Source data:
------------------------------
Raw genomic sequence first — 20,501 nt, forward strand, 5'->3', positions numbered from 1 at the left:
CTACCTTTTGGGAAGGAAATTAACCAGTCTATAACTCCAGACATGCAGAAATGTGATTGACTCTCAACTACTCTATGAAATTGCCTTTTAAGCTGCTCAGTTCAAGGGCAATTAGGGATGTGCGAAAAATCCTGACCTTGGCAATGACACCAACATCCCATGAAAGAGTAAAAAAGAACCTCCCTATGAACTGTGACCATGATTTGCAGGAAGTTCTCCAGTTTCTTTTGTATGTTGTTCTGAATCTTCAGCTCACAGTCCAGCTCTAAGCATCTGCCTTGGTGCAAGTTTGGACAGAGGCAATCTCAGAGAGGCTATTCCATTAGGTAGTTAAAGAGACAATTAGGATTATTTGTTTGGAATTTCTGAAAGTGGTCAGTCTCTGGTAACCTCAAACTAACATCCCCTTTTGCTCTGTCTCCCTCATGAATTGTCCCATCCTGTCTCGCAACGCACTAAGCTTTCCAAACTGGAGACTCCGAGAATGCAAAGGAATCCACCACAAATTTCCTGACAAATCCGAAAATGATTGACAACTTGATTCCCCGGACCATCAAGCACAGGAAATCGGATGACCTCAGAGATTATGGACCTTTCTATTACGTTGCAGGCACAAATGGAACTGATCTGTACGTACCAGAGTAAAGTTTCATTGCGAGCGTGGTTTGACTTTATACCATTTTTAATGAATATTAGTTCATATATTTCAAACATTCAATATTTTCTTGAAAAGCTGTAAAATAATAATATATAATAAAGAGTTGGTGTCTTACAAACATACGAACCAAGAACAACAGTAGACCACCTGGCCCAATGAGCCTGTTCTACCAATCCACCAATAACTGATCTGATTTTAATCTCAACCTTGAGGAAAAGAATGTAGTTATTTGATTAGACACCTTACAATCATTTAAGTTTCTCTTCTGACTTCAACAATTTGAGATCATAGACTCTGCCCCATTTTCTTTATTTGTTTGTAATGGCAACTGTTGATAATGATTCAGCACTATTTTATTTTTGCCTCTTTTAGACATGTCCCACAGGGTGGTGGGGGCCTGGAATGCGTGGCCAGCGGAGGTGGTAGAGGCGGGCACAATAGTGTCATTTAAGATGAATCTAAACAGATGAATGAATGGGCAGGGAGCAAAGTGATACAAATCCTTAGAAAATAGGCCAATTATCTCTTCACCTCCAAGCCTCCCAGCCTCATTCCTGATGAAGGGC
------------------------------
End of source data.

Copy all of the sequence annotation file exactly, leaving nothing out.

Raw genomic sequence first — 20,501 nt, forward strand, 5'->3', positions numbered from 1 at the left:
CTACCTTTTGGGAAGGAAATTAACCAGTCTATAACTCCAGACATGCAGAAATGTGATTGACTCTCAACTACTCTATGAAATTGCCTTTTAAGCTGCTCAGTTCAAGGGCAATTAGGGATGTGCGAAAAATCCTGACCTTGGCAATGACACCAACATCCCATGAAAGAGTAAAAAAGAACCTCCCTATGAACTGTGACCATGATTTGCAGGAAGTTCTCCAGTTTCTTTTGTATGTTGTTCTGAATCTTCAGCTCACAGTCCAGCTCTAAGCATCTGCCTTGGTGCAAGTTTGGACAGAGGCAATCTCAGAGAGGCTATTCCATTAGGTAGTTAAAGAGACAATTAGGATTATTTGTTTGGAATTTCTGAAAGTGGTCAGTCTCTGGTAACCTCAAACTAACATCCCCTTTTGCTCTGTCTCCCTCATGAATTGTCCCATCCTGTCTCGCAACGCACTAAGCTTTCCAAACTGGAGACTCCGAGAATGCAAAGGAATCCACCACAAATTTCCTGACAAATCCGAAAATGATTGACAACTTGATTCCCCGGACCATCAAGCACAGGAAATCGGATGACCTCAGAGATTATGGACCTTTCTATTACGTTGCAGGCACAAATGGAACTGATCTGTACGTACCAGAGTAAAGTTTCATTGCGAGCGTGGTTTGACTTTATACCATTTTTAATGAATATTAGTTCATATATTTCAAACATTCAATATTTTCTTGAAAAGCTGTAAAATAATAATATATAATAAAGAGTTGGTGTCTTACAAACATACGAACCAAGAACAACAGTAGACCACCTGGCCCAATGAGCCTGTTCTACCAATCCACCAATAACTGATCTGATTTTAATCTCAACCTTGAGGAAAAGAATGTAGTTATTTGATTAGACACCTTACAATCATTTAAGTTTCTCTTCTGACTTCAACAATTTGAGATCATAGACTCTGCCCCATTTTCTTTATTTGTTTGTAATGGCAACTGTTGATAATGATTCAGCACTATTTTATTTTTGCCTCTTTTAGACATGTCCCACAGGGTGGTGGGGGCCTGGAATGCGTGGCCAGCGGAGGTGGTAGAGGCGGGCACAATAGTGTCATTTAAGATGAATCTAAACAGATGAATGAATGGGCAGGGAGCAAAGTGATACAAATCCTTAGAAAATAGGCCAATTATCTCTTCACCTCCAAGCCTCCCAGCCTCATTCCTGATGAAGGGC